Tara McKelvey

Tara McKelvey, a senior editor at the Prospect, is a research fellow at NYU School of Law's Center on Law and Security and the author of Monstering: Inside America’s Policy on Secret Interrogations and Torture in the Terror War.

Recent Articles

First Responder

As a former U-2 spy plane pilot and war journalist, Espinoza had seen plenty of death and destruction over the years. But Hurricane Katrina, she says, was different. Two weeks after the storm hit New Orleans, she and her partner, Ellen Ratner, traveled to Mississippi to help people living in flood-damaged areas. Here, she talks about the red-state/blue-state divide, disaster relief, and obstacles faced by Gulf Coast residents trying to rebuild their lives. Where were you when the disaster happened? I'm a United Airlines pilot, and on September 1, I had a 13-hour layover in Fort Lauderdale. I was in a hotel room, and I turned on the television. I was up all night watching what was happening in New Orleans and later I had dreams about the families and kids. When I saw the images on television, I felt real shame. “These are my people. This is my country,” I thought. “How could this possibly happen?” And I felt anger. I began to feel as though our priorities in this country were wrong --...

The Unaccountables

One December night in 2003, Adel L. Nakhla, a chunky, broad-shouldered Egyptian American interpreter with a soft, almost feminine voice, went to Cell 43 in Abu Ghraib's Tier 1A. He was accompanied by Army Specialist Charles A. Graner Jr., a reservist convicted in January 2005 of abusing prisoners at Abu Ghraib, to the cell where a former Baath Party member, A.A. (his attorney asked that his name not be used for safety reasons) was lying on a mattress. A.A. had been classified as a “high-value target” because of suspected terrorist activities. Officials had departed from custom when A.A. arrived at Abu Ghraib the month before and had not issued him an identification number. He was placed under the supervision of the OGA -- an acronym that stands for Other Government Agency but in practice means the CIA. Officially, A.A. was a “ghost detainee”; he did not exist. “Get up, you criminal. You're pretending to be asleep,” A.A. later recalled the man he recognized as Nakhla saying. Then he...

Boundary Issues

Anthony Lewis calls himself a “process man.” And these days, Lewis, the author of the bestselling Gideon's Trumpet and former Times columnist, is keenly interested in the process of presidential decision-making and what happens when presidents overstep the boundaries of their office. On a recent Tuesday, Lewis thumbs through a speech he's written on a typewriter (“I'm the last typist!” he says) in an NYU adjunct-faculty lounge and talks about “Presidential Powers,” which was the theme of last month's day-long symposium sponsored by New York University School of Law's Center on Law and Security. What role do you think Congress has played in the increase in presidential power? The fact that it's an all-Republican government is very influential. I think today it's not a function of the usual desire for power, which all people -- especially politicians -- have. With this administration, it has become a matter of philosophy. They seem to want power for power's sake. They have a whole...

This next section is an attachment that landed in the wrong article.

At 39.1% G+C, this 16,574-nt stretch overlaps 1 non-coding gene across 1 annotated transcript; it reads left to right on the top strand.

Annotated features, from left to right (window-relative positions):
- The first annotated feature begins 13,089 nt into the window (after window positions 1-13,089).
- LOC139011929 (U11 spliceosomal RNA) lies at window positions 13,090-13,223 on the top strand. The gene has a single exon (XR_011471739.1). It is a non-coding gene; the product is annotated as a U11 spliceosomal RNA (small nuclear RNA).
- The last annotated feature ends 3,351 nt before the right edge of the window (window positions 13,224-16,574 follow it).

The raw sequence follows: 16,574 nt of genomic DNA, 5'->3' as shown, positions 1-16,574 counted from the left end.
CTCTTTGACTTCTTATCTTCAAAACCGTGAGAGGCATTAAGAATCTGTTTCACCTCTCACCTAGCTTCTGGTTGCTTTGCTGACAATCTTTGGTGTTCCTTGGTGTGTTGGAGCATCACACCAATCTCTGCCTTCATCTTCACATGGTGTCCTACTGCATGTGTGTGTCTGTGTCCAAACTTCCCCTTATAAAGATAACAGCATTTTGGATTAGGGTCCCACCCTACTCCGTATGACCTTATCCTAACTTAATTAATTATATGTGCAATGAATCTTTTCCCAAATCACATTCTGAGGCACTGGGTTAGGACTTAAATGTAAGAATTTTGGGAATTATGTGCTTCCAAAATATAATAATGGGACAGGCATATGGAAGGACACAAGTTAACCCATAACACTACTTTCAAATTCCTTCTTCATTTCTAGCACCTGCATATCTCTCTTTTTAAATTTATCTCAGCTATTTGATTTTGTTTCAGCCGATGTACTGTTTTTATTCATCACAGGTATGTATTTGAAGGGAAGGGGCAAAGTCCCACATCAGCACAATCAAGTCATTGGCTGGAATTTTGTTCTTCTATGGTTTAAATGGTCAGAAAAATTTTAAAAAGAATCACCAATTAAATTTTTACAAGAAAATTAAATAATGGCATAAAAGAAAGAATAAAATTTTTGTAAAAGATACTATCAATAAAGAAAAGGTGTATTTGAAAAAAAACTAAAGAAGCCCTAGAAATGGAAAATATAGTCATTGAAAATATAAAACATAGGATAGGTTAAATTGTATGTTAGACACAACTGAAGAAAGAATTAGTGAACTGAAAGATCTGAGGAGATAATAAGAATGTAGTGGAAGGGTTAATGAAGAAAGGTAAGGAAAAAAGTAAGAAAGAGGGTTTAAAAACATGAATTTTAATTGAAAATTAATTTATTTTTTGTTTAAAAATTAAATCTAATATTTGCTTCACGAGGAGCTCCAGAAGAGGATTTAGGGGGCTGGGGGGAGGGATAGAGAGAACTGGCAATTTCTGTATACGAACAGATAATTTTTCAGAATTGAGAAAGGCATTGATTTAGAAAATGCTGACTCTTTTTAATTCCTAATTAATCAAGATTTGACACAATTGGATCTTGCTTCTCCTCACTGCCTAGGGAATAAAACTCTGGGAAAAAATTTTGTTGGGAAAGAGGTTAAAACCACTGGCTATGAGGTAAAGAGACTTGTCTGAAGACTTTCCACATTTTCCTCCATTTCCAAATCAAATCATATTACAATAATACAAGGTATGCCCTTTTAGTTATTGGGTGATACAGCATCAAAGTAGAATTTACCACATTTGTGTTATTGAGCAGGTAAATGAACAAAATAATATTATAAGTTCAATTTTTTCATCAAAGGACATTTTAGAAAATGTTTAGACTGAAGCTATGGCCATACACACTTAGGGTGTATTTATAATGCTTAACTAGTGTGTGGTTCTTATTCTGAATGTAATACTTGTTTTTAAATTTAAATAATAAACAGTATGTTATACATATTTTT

A Zbig Deal

On a rainy November afternoon, Zbigniew Brzezinski, author, most recently, of The Choice: Global Nomination or Global Leadership , outlines a new Democratic strategy from his Center for Strategic and International Studies office on K Street. Some Democrats, such as Senator Joseph Biden, say they regret their decision to support the Iraq war. What do you think Democrats overall should be saying and doing? The Democrats have a responsibility vis à vis the American people: to act as an alternative and to provide a vision of a strategy that avoids the pitfalls of what the Bush administration has created. The fact of the matter is that Democrats failed to do that during the grand debate over whether or not to go to war in Iraq. To be sure, some Democrats can rationalize their decisions by saying they gave the president contingent authority, and he pushed much further and acted unilaterally. Nonetheless, the fact is Democrats, tacitly at the very least, and explicitly in some cases, went...

Picture This

It's pouring rain outside American Civil Liberties Union (ACLU) staff attorney Jameel Jaffer's office on an October afternoon, making the room dark and chilly, and Jaffer holds up a legal document so a visitor can get a better look. In the document, a 23-page affidavit filed on July 28 in the U.S. District Court, Southern District of New York in Manhattan, General Richard B. Myers, chairman of the Joint Chiefs of Staff, explains why releasing additional Abu Ghraib photos through the Freedom of Information Act (FOIA) is a bad idea. Yet there's little to be seen of Myers' argument on the page -- regardless of the lighting in the room. In fact, whole sections of the affidavit filed in the civil suit, ACLU v. Department of Defense -- and in particular pages 16, 17, and 18 -- are blank except for ghostly, dotted lines and the words “Redacted” and “[SEALED].” Another affidavit, filed in the federal court on the same day and signed by a former State Department deputy assistant secretary,...

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